CDC investigating botched Botox shots that have hospitalized women in multiple states

Photo of author
Written By Rivera Claudia

Lorem ipsum dolor sit amet consectetur pulvinar ligula augue quis venenatis. 

  • 19 women across the US were given counterfeit botulinum toxin injections
  • Nine patients were hospitalized and four were treated with botulism antitoxin
  • READ MORE: Texas woman reveals how Botox injections left her choking on spit

The CDC is investigating botched Botox shots that have hospitalized women in multiple states.

The agency received reports of 19 women across the US who were given counterfeit botulinum toxin injections, commonly known as Botox, by unlicensed or untrained individuals in non-healthcare setting such as homes and spas. 

Nine patients have been hospitalized and four were treated with botulism antitoxin because of their symptoms were ‘consistent with possible spread of toxins.’

The key ingredient in Botox injections, widely loved for their ability to paralyze facial muscles and smooth out wrinkles, is botulinum toxin, one of the most poisonous biological substances known to man.

Botulism is a neurotoxin that can cause paralysis, difficulty breathing, and even death if injected improperly or at too high a dosage. 

The women reported blurred vision, drooping eyelids, slurred speech, difficulty swallowing, general weakness, and difficulty breathing.

Nine patients have been hospitalized and four were treated with botulism antitoxin because of their symptoms were ‘consistent with possible spread of toxins’

Botox is typically safe but complications can occur if injected improperly or at the wrong dose. Whitney Buha, 34, from Chicago, Illinois, is pictured with a droopy eyelid after getting Botox

Botox is typically safe but complications can occur if injected improperly or at the wrong dose. Whitney Buha, 34, from Chicago, Illinois, is pictured with a droopy eyelid after getting Botox

States reporting the reactions are Colorado, Florida, Illinois, Kentucky, Nebraska, New Jersey, New York, Tennessee, and Washington.

The key ingredient in Botox injections, widely loved for their ability to paralyze facial muscles and smooth out wrinkles, is botulinum toxin, one of the most poisonous biological substances known to man

The key ingredient in Botox injections, widely loved for their ability to paralyze facial muscles and smooth out wrinkles, is botulinum toxin, one of the most poisonous biological substances known to man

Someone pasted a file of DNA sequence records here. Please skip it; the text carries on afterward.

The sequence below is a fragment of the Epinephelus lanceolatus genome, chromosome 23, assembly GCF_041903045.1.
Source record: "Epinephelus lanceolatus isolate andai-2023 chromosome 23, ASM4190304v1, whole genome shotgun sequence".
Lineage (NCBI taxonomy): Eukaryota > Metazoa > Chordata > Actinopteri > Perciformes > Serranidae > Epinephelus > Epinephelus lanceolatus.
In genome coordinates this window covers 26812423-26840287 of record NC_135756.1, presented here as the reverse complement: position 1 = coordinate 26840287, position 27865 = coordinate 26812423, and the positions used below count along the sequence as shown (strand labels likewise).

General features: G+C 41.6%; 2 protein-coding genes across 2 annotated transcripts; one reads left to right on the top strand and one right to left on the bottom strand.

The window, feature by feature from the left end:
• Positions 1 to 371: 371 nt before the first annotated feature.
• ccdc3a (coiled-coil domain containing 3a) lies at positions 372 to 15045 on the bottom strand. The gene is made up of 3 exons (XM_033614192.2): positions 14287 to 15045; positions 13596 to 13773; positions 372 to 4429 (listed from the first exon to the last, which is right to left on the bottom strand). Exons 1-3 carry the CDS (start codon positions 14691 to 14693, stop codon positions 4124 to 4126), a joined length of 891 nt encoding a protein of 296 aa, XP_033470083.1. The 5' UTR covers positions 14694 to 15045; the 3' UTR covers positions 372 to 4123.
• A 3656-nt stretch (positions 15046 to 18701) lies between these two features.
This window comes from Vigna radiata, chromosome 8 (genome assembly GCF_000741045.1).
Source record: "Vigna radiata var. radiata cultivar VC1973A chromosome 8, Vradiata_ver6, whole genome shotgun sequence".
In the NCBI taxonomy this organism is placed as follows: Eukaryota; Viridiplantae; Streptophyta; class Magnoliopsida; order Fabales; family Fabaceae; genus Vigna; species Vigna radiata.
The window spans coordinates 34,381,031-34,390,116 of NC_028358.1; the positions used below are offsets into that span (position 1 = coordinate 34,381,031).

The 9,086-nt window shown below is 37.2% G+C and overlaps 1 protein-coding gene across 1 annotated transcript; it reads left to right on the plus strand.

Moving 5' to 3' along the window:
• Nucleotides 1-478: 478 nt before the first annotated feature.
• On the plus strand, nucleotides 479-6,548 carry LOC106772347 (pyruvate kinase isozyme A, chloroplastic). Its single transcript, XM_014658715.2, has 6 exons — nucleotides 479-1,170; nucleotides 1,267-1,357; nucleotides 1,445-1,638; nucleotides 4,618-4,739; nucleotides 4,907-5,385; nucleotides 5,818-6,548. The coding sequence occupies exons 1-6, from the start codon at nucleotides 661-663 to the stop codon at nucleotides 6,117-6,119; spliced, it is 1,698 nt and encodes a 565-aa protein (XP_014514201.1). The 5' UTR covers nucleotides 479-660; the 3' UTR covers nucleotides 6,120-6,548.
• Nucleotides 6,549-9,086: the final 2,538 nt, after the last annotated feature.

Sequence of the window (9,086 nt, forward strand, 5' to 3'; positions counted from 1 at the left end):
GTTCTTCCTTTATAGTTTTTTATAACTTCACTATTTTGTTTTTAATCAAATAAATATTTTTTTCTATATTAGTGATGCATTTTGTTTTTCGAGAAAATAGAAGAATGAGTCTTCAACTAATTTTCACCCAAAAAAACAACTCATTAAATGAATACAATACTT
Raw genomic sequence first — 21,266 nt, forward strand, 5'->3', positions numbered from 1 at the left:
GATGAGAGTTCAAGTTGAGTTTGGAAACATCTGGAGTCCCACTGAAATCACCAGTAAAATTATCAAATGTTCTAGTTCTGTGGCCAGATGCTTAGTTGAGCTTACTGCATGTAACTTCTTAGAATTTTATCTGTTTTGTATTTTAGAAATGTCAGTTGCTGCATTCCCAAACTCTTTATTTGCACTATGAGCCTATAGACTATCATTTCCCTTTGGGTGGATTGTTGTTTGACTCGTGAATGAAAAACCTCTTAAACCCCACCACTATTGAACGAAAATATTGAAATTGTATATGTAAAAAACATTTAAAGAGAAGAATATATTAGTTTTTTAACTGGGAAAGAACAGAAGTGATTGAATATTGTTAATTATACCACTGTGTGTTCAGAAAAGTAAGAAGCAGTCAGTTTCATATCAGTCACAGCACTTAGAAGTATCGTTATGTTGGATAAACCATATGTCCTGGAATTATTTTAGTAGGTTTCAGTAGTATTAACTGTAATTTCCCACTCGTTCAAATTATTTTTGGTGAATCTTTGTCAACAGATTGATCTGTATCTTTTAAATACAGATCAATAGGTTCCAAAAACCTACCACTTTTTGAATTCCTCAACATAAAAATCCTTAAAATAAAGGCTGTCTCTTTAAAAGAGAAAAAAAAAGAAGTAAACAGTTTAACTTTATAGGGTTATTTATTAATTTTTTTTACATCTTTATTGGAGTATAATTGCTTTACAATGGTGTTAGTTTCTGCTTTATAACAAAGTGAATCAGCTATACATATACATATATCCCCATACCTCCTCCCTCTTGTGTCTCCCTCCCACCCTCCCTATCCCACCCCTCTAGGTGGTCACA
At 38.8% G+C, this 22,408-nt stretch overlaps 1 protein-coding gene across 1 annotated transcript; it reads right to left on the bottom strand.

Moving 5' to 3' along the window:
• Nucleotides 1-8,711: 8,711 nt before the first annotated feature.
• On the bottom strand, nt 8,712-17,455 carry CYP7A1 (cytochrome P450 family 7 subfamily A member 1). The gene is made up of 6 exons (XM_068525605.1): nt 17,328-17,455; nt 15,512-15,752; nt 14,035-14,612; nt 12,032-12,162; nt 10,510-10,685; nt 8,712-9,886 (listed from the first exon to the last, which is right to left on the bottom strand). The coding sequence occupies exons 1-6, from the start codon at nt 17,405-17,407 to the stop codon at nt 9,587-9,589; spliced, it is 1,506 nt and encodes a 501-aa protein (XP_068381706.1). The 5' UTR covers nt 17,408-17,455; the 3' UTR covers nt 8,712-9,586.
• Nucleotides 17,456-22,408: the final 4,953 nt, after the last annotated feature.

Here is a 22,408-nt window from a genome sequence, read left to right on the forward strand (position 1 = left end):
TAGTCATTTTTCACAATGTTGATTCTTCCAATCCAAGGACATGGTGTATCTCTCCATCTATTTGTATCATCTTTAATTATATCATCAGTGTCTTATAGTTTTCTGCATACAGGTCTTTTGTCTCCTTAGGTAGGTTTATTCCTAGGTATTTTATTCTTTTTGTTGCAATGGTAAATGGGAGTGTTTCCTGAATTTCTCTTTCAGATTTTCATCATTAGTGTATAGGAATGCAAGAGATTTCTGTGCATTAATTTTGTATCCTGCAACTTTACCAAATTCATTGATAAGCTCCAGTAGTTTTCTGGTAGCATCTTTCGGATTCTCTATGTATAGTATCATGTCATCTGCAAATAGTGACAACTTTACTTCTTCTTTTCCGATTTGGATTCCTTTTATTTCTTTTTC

The CDC, FDA, and state and local health departments are working together to investigate these reactions.

No deaths have been reported so far.

The patients were between 25 and 59 years old, with a median age of 39. All but one of the women were receiving Botox injections for cosmetic reasons.

Medical conditions that can be treated with Botox include excessive sweating, eyelid twitching, overactive bladder and chronic migraines.

If you are considering Botox for medical or cosmetic reasons, you should check that your provider is licensed and trained to give the injection, and that the product is FDA-approved and obtained from a reliable source.

‘If in doubt, don’t get the injection,’ it added. 

To begin with, the CDC was only investigating cases in Illinois and Tennessee, but recently expanded their investigation after receiving further reports.

Just last week, two people in Illinois were hospitalized with facial paralysis and trouble breathing after being injected with potentially bogus Botox.

The patients in LaSalle County presented to the hospital with symptoms including blurred or double vision, droopy face, fatigue, shortness of breath, difficulty breathing, and hoarse voice, after receiving shots from a nurse ‘who was performing work outside her authority.’

FDA-approved Botox is generally considered safe and complications are rare, but the state public health agency have warned hospitals to ‘be on heightened alert’ for similar cases of a botulism-like disease from botched injections. 

Both patients in Illinois, whom the Illinois Department of Public Health has not identified, were injected by a nurse licensed to practice in the county, but who was unauthorized to do so. 

The injections were either Botox or a counterfeit. Health officials have not confirmed either. 

If the injections were, in fact, real Botox, it is possible that the nurse injected too much of it, which can lead to excessive muscle weakness and symptoms consistent with botulism.

Illinois Department of Public Health Director Dr Sameer Vohra said: ‘Receiving these treatments in unlicensed, unapproved settings can put you or your loved ones at serious risk for health problems.

‘Please only seek cosmetic services under the care of licensed professionals trained to do these procedures and who use FDA approved products.

‘If you are experiencing any health problems after a recent cosmetic treatment, please contact your healthcare provider immediately for help and assistance.’

Anything labeled Botox that did not come from manufacturer Allergan should be met with suspicion. 

Legitimate Botox also lists the ingredient OnabotulinumtoxinA, while counterfeits in the past have said Botulinum Toxin Type A.

And while the injections are quick and relatively painless, they can go horribly wrong, resulting in one drooping eye or a chin marked with lumps and divets, among other possible negative effects. 

The news out of Illinois comes just a few days after the Tennessee Department of Health announced its investigation into potentially counterfeit Botox, which caused serious botulism symptoms in four people and hospitalized two of them.

SOURCE

Leave a Comment

data data data data data data data data data data data data data data data data data data data data data data data data data data data data data data data data data data data data